This review is written with thanks to Little, Brown Book Group UK and Netgalley for my copy of A Boy Made Of Blocks.
In the first sentence of this novel, the narrator, Alex Rowe, tells us that he is estranged. He is leaving the home he shares with his wife, Jody, and his eight year old son, Sam, to begin a trial separation period. Sam has Autism, and Alex blames the problems in his marriage on the difficulty he has in understanding Sam's thoughts and behaviour, and dealing with his "meltdowns" which occur as a result of Sam's distress as he attempts to make sense of the world. But, one day, when he is looking after Sam for the weekend, Alex discovers that Sam has a passion for Minecraft, a computer game whereby players build their own world and then explore their surroundings to slay monsters and find treasure. If Alex can learn to play Minecraft too, will this help him become closer to his family?
A Boy Made From Blocks was inspired by the author's own experience of caring for his son, and is a novel which thrives upon its ability to develop realistic characters to whom the reader can relate. As someone who has experience of working with people with Autism, this was perhaps easier for me, as I have witnessed the effect that such a diagnosis can have upon a family. However, I immediately felt sympathy for Alex as he tried to understand his son; for Jody as she tried to help Sam in the best way she could; and for Sam, as he tried to make sense of the world in which he lived. As such, I wanted Alex and Jody to reunite, and was therefore encouraged to see the book through to its conclusion.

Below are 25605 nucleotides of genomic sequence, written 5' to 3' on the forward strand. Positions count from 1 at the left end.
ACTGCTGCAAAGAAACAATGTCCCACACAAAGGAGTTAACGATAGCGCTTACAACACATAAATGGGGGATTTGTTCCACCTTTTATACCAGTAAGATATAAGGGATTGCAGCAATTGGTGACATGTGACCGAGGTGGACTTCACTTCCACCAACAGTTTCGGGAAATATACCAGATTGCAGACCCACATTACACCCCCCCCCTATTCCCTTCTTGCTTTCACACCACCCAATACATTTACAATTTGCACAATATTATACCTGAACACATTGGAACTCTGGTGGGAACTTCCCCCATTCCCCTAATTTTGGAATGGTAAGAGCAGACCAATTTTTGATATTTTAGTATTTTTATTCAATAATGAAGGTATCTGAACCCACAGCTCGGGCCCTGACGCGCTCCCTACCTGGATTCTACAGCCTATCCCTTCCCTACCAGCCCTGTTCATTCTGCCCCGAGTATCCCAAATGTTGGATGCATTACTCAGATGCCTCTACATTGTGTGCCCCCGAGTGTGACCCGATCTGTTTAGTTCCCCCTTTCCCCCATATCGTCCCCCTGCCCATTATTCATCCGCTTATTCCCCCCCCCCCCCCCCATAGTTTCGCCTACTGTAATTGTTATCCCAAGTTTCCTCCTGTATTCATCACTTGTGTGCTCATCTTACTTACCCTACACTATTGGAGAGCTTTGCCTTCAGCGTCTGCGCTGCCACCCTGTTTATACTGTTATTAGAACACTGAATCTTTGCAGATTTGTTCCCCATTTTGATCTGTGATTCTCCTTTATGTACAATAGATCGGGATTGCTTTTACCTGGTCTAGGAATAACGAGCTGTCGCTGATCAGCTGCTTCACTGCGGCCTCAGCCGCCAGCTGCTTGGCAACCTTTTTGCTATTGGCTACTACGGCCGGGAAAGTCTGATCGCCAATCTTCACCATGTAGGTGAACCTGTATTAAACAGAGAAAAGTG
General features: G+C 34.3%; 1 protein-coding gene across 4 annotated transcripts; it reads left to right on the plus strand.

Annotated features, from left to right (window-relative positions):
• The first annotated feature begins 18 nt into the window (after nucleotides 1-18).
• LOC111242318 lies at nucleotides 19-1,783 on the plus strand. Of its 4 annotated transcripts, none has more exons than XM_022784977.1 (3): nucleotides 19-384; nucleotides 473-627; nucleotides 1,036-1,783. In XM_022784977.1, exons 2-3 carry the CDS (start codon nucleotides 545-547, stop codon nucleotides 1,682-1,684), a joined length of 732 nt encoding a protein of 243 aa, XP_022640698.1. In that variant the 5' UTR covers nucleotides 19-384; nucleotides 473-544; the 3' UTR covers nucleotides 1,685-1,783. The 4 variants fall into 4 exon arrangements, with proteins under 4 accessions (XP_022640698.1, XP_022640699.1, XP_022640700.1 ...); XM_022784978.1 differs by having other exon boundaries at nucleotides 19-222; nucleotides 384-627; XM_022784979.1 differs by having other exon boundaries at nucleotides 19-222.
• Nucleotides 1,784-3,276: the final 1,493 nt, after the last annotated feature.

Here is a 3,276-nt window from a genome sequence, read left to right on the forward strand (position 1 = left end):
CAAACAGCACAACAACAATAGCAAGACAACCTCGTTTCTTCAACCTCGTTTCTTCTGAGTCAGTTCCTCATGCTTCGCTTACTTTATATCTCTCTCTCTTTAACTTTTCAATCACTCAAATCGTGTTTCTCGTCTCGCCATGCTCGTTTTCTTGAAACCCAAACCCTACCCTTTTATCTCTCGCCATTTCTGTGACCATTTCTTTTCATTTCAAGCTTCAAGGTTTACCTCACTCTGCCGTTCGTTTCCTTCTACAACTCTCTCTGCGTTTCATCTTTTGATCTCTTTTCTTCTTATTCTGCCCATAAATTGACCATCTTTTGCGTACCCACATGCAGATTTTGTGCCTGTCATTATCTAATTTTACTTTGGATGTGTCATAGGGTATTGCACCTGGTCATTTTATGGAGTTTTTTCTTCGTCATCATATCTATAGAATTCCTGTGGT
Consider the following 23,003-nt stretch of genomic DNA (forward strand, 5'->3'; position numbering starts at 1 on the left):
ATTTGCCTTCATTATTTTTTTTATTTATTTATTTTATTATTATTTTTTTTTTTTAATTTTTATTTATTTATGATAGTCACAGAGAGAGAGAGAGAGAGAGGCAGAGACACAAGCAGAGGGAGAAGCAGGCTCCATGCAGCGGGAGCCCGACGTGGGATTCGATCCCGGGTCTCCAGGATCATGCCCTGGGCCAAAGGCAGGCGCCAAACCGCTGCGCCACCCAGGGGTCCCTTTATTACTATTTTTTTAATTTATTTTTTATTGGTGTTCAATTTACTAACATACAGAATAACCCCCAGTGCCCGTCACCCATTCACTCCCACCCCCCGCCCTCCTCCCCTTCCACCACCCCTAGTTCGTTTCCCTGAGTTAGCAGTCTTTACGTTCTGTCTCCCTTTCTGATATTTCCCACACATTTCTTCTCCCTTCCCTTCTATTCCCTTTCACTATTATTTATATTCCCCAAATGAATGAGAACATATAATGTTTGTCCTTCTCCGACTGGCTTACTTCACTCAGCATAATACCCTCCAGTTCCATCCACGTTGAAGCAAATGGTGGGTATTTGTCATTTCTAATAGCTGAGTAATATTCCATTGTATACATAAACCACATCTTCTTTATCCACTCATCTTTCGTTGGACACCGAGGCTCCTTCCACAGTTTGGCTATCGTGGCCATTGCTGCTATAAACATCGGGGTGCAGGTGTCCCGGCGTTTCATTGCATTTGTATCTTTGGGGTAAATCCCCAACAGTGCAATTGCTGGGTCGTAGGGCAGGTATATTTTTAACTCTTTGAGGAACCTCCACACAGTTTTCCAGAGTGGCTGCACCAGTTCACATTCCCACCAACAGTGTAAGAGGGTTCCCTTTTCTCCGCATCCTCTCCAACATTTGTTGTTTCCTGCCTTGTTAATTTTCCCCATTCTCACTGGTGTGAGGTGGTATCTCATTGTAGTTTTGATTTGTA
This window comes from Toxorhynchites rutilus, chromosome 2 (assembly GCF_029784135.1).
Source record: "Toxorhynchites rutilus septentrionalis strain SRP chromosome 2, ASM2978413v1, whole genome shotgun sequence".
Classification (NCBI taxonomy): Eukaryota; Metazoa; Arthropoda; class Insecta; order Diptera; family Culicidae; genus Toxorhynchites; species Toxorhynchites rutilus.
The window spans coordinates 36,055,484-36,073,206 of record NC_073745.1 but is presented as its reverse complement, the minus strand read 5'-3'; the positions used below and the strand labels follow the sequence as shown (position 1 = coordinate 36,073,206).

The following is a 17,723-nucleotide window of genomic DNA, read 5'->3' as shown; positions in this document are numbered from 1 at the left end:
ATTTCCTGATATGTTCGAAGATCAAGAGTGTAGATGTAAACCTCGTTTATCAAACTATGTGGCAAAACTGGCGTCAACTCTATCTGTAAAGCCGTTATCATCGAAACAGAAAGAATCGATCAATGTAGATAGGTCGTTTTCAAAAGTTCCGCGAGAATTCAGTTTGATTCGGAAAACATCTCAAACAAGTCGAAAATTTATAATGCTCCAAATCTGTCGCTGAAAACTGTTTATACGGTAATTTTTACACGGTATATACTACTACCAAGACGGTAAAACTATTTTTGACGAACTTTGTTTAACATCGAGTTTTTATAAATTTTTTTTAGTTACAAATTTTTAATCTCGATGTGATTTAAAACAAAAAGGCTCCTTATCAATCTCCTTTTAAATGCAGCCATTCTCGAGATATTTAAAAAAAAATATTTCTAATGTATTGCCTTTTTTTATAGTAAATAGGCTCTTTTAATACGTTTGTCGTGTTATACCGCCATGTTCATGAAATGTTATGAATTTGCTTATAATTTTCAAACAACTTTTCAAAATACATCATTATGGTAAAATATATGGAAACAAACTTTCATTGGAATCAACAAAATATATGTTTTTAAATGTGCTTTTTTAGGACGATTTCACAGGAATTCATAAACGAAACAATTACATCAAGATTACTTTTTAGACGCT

The story of A Boy Made From Blocks is not just about Sam though. As the novel progresses, we learn more about Alex's extended family and friends, and events from his past which may have contributed to the situation in which he finds himself at the beginning of the book. There are so many layers to the plot, and Stuart raises some important issues, especially grief. Grief is a subject which is relevant to the lives of so many readers, and it is handled with great care and sensitivity, whilst also allowing the reader to connect further with Alex's character.
It is very rare that a book can make me cry, and A Boy Made From Blocks is so touching and beautiful that it achieved this.
A Boy Made From Blocks will be released on 1st September, and is available from Amazon.